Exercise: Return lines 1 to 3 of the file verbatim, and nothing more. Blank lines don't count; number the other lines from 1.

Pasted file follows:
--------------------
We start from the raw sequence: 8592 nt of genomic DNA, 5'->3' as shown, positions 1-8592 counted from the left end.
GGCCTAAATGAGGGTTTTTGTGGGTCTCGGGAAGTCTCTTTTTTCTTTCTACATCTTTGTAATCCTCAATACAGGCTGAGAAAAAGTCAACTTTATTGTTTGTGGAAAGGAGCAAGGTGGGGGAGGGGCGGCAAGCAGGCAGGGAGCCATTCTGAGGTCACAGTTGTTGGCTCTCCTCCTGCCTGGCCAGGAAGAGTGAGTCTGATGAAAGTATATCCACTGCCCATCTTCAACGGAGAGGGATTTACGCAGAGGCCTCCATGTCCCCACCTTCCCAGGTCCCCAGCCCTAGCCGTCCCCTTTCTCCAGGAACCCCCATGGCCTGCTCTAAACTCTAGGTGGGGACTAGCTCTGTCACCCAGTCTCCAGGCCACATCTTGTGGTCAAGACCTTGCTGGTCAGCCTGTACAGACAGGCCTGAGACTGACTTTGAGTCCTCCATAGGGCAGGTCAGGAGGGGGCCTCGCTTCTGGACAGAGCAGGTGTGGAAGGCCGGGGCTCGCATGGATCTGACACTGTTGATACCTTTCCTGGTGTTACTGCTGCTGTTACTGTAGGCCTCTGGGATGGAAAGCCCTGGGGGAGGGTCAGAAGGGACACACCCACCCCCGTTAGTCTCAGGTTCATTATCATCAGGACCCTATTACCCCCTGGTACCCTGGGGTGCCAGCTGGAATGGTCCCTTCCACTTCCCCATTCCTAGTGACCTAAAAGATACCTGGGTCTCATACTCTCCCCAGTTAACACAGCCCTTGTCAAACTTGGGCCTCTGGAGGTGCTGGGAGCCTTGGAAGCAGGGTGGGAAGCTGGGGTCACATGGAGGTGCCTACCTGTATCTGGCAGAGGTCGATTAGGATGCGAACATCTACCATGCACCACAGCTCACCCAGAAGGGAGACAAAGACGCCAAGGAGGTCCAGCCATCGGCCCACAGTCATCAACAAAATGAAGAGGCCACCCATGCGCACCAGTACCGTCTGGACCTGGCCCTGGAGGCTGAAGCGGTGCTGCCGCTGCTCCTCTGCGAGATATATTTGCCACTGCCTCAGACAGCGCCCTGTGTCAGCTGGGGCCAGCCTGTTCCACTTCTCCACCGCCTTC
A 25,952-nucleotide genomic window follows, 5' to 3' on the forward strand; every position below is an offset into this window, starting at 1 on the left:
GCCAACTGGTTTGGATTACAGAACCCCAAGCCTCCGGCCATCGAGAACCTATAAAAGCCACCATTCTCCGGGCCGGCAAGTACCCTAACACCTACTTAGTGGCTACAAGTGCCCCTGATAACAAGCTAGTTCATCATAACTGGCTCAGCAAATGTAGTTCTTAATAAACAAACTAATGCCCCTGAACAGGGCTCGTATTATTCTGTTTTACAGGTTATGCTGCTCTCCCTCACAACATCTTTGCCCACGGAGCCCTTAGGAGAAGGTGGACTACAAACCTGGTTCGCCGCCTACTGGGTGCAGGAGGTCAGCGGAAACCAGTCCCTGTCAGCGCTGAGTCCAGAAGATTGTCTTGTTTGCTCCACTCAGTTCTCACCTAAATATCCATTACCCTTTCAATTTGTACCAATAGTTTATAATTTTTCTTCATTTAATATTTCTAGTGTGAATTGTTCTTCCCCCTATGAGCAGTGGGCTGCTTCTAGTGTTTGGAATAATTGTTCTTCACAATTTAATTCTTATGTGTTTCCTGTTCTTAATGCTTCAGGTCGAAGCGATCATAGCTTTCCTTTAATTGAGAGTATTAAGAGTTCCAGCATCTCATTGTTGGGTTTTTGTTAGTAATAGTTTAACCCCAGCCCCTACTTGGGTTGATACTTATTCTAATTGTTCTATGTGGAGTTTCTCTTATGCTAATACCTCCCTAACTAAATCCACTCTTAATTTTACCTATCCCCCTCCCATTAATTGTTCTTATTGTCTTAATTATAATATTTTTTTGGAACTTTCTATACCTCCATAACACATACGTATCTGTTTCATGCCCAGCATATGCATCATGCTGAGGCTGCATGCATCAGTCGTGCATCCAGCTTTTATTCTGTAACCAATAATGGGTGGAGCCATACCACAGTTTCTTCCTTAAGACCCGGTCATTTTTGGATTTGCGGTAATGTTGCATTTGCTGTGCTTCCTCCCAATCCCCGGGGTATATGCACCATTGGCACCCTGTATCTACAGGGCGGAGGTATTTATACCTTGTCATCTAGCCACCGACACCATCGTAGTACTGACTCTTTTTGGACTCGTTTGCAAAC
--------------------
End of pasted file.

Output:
We start from the raw sequence: 8592 nt of genomic DNA, 5'->3' as shown, positions 1-8592 counted from the left end.
GGCCTAAATGAGGGTTTTTGTGGGTCTCGGGAAGTCTCTTTTTTCTTTCTACATCTTTGTAATCCTCAATACAGGCTGAGAAAAAGTCAACTTTATTGTTTGTGGAAAGGAGCAAGGTGGGGGAGGGGCGGCAAGCAGGCAGGGAGCCATTCTGAGGTCACAGTTGTTGGCTCTCCTCCTGCCTGGCCAGGAAGAGTGAGTCTGATGAAAGTATATCCACTGCCCATCTTCAACGGAGAGGGATTTACGCAGAGGCCTCCATGTCCCCACCTTCCCAGGTCCCCAGCCCTAGCCGTCCCCTTTCTCCAGGAACCCCCATGGCCTGCTCTAAACTCTAGGTGGGGACTAGCTCTGTCACCCAGTCTCCAGGCCACATCTTGTGGTCAAGACCTTGCTGGTCAGCCTGTACAGACAGGCCTGAGACTGACTTTGAGTCCTCCATAGGGCAGGTCAGGAGGGGGCCTCGCTTCTGGACAGAGCAGGTGTGGAAGGCCGGGGCTCGCATGGATCTGACACTGTTGATACCTTTCCTGGTGTTACTGCTGCTGTTACTGTAGGCCTCTGGGATGGAAAGCCCTGGGGGAGGGTCAGAAGGGACACACCCACCCCCGTTAGTCTCAGGTTCATTATCATCAGGACCCTATTACCCCCTGGTACCCTGGGGTGCCAGCTGGAATGGTCCCTTCCACTTCCCCATTCCTAGTGACCTAAAAGATACCTGGGTCTCATACTCTCCCCAGTTAACACAGCCCTTGTCAAACTTGGGCCTCTGGAGGTGCTGGGAGCCTTGGAAGCAGGGTGGGAAGCTGGGGTCACATGGAGGTGCCTACCTGTATCTGGCAGAGGTCGATTAGGATGCGAACATCTACCATGCACCACAGCTCACCCAGAAGGGAGACAAAGACGCCAAGGAGGTCCAGCCATCGGCCCACAGTCATCAACAAAATGAAGAGGCCACCCATGCGCACCAGTACCGTCTGGACCTGGCCCTGGAGGCTGAAGCGGTGCTGCCGCTGCTCCTCTGCGAGATATATTTGCCACTGCCTCAGACAGCGCCCTGTGTCAGCTGGGGCCAGCCTGTTCCACTTCTCCACCGCCTTC
A 25,952-nucleotide genomic window follows, 5' to 3' on the forward strand; every position below is an offset into this window, starting at 1 on the left: